This week we launched a new toolkit looking at local employment multipliers.
New employment in an area can come about through structural change in a local economy, such as the growth of the tech sector, as well as more deliberate actions, like a major new plant or public sector relocation. This new employment doesn’t just create jobs directly. It may also create further jobs in the same industry, for example through clustering, or in other sectors, through increased demand for local goods and services. Local employment multipliers give us an idea of the size of this indirect effect.
Two recent examples highlight the importance of understanding multipliers. There have been extensive debates about the inter-city competition run by Amazon for the site of HQ2 in the US. Claims are made about employment effects in the winning location that go far beyond those jobs directly created by Amazon. Major relocations by public broadcasters in the UK have generated similar debate, with descriptive evidence suggesting that the BBC’s partial relocation to Greater Manchester may have generated substantial additional growth in creative industries jobs and productivity in the city(although not in the wider economy). This raises the question of what Channel 4’s smaller shift of operations to Leeds and other UK cities will do to employment in those local economies.
These examples also illustrate the need to understand the wider welfare effects of new employment in a local area. Most obviously, employment multipliers may be offset by increases in local prices, particularly in local housing markets.
The toolkit looks at available empirical evidence on the size of the local multipliers that we have seen in practice. Our approach does not rely on theoretical models and assumptions, as is often the case, but uses the data from specific examples to tell us about the balance of offsetting forces and the size of any multipliers.
The available evidence considers multipliers from three kinds of employment:
- tradable sectors: manufacturing or services that sell mostly outside the local economy
- tradable skilled and high-tech sectors; and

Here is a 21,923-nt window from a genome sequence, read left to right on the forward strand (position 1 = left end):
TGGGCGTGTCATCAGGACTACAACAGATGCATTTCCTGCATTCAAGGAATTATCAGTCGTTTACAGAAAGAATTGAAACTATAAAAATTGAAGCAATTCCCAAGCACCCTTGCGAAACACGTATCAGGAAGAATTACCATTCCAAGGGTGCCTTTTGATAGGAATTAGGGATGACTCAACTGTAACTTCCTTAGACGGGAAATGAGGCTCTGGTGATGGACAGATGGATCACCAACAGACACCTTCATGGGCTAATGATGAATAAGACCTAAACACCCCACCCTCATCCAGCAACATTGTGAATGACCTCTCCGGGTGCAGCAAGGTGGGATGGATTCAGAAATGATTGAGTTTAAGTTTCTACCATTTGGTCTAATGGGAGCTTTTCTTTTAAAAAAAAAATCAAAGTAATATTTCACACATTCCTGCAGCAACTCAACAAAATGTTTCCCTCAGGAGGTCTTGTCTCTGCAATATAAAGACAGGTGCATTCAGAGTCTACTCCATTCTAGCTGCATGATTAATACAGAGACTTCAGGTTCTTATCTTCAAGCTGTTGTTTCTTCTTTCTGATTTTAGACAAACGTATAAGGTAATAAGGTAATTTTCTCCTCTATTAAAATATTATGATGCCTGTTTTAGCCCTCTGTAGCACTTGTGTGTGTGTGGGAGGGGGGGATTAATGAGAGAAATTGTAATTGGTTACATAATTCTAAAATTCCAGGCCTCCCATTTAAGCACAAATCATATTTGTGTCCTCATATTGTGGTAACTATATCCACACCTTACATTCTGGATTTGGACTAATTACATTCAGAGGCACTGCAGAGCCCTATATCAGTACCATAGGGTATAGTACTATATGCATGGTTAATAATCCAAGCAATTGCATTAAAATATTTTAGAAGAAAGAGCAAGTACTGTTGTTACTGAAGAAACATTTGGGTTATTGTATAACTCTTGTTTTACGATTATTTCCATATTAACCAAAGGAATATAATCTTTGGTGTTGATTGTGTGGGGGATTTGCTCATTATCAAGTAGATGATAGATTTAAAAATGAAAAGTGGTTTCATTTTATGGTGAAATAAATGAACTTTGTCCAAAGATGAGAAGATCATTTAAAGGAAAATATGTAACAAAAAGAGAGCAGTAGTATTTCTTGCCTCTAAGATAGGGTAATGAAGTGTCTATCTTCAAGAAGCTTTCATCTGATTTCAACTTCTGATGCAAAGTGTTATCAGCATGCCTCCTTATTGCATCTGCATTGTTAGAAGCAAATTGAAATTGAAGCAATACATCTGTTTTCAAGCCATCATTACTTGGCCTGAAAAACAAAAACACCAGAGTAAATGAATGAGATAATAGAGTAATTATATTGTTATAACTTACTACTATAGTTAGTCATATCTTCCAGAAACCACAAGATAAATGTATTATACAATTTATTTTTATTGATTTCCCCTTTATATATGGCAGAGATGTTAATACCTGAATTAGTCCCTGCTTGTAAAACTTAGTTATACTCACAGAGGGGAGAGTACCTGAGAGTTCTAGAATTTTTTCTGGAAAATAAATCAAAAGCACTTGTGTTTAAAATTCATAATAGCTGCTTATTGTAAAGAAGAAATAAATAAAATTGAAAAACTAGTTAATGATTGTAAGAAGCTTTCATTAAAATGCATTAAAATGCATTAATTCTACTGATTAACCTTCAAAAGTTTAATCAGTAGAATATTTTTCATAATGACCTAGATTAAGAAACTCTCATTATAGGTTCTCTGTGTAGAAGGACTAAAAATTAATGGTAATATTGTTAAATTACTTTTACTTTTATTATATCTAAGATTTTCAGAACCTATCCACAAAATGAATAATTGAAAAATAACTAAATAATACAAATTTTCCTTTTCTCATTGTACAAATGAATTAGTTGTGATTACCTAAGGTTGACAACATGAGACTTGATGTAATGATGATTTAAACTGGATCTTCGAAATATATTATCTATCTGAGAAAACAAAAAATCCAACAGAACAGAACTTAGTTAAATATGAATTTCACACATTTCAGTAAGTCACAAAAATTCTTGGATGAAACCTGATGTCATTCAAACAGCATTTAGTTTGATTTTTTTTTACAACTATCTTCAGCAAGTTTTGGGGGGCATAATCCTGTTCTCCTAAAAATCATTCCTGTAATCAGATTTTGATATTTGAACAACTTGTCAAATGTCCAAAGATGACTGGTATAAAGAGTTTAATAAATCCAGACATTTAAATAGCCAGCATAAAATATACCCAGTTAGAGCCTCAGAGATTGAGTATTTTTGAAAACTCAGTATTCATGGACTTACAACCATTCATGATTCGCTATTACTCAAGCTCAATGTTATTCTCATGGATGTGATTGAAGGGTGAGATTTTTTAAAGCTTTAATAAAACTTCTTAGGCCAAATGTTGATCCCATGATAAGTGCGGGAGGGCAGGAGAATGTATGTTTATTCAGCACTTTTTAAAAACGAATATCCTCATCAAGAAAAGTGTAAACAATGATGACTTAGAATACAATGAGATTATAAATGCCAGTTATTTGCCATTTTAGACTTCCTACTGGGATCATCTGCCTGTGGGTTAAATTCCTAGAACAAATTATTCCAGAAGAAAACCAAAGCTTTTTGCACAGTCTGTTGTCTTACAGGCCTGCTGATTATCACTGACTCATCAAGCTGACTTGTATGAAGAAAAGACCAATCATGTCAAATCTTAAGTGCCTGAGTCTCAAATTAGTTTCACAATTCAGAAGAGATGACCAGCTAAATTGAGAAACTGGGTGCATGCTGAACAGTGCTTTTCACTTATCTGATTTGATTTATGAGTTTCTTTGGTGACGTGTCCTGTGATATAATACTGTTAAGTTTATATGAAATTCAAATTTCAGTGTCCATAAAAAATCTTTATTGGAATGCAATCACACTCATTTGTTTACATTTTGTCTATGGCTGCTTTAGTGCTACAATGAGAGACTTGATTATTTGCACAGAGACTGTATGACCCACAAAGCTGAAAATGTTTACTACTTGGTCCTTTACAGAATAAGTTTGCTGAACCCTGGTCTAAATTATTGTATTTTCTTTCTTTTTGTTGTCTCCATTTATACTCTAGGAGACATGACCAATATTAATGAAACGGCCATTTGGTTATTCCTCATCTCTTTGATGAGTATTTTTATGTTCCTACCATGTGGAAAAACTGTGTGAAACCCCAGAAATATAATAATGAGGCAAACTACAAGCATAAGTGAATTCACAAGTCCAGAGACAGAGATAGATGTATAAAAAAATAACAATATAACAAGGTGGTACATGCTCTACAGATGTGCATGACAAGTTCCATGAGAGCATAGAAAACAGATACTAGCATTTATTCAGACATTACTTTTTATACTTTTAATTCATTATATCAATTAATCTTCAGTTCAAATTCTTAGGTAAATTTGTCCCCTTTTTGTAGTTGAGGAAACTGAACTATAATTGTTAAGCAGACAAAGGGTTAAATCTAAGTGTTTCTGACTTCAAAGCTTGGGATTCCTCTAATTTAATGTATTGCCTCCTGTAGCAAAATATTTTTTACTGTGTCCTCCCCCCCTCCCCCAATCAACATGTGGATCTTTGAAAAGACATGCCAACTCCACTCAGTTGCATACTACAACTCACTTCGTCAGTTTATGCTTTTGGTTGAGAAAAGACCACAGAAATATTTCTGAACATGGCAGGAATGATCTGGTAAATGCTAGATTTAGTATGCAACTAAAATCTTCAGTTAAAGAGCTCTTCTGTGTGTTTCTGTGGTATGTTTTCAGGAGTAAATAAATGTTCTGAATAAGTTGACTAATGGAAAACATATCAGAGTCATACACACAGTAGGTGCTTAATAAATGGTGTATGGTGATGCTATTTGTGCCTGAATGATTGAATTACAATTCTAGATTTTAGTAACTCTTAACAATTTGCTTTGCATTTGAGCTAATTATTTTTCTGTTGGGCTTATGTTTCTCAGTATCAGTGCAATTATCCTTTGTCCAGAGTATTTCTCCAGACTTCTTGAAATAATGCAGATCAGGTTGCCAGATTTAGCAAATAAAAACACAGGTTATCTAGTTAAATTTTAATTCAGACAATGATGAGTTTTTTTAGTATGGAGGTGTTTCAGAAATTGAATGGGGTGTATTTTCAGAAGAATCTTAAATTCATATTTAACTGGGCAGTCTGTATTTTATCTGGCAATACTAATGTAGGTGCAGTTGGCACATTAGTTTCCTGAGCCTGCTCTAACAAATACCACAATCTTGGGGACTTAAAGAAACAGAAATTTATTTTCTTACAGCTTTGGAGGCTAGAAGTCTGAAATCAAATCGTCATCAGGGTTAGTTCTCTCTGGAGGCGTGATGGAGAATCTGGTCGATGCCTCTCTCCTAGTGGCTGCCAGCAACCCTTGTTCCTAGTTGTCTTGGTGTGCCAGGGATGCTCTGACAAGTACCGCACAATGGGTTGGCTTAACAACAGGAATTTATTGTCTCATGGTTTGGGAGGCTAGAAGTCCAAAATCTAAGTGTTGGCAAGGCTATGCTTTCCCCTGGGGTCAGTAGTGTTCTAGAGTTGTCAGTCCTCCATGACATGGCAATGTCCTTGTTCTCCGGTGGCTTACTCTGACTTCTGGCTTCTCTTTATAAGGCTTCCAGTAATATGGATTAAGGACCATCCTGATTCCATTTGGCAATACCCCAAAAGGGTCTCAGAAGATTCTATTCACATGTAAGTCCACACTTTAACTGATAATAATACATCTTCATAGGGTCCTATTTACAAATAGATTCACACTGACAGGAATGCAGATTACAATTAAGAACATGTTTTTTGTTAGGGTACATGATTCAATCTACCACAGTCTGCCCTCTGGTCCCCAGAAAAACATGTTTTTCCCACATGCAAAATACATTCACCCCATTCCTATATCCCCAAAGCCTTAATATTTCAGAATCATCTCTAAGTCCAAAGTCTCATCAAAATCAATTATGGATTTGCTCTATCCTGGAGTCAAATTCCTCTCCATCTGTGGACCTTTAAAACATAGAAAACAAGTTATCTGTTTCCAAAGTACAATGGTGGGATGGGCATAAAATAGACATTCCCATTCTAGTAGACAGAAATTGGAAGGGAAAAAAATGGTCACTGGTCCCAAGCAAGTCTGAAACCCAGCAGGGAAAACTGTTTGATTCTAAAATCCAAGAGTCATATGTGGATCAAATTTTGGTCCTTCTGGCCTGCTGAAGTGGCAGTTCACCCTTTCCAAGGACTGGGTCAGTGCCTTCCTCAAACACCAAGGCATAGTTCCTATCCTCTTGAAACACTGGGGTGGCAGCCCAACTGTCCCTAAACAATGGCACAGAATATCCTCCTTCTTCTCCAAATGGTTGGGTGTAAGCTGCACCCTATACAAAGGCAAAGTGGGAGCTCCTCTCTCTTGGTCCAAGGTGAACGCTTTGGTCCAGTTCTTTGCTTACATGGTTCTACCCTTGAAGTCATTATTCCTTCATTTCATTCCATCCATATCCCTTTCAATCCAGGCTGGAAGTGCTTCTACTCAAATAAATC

- the public sector.
The studies look at impacts from structural change (the growth of tradable sectors like tech) as well as specific policies (such as public sector relocation).
We found 18 studies that met our evidence standards for toolkits.
What does the evidence tell us? Our four main findings are as follows:
- Additional jobs in the tradable sector tend to increase employment in the non-tradable sector (such as local shops and restaurants). The average local multiplier is close to one.
- The impact of additional jobs in the tradable sector on other tradable jobs is smaller: an additional job in the tradable sector creates, on average, 0.4 jobs in other parts of the tradable sector.
- Skilled jobs or jobs in high-tech industries generate larger multipliers: an additional high skilled job creates an average of 2.5 jobs in the non-tradable sector; an additional tech sector job creates, on average, 1.9 jobs in the non-tradable sector.
- Growth in public sector employment has smaller multiplier effects on private sector employment: each additional job in the public sector creates, on average, 0.25 jobs in the private sector.
I’d flag three other points for policymakers to think about.
First, a word of caution. These jobs are new to the local economy, but they are not necessarily new jobs. This employment may simply be displaced from elsewhere (for example, from the area that used to house the government office).
Second, jobs for high-skilled workers, those with degrees or above, appear to create the highest multipliers. High tech jobs also create higher multipliers, although that may be because many of these jobs are high-skilled rather than reflecting some specific feature of tech industry. More work is needed to disentangle these effects.
Third, other effects may matter. The study looking at real wages finds that growing tech employment in US cities also raises housing and other living costs. While more work is needed on the size of the effects, policymakers should take these effects into account when considering the impact on poorer families who may not benefit from increased employment. Concern about these effects was a major factor in the protest against Amazon’s plans for a NY HQ.
We’re currently doing more work to compare these estimated multipliers to those that have traditionally been used in appraisals. We’ll report on the outcome of that work in the near future so watch this space.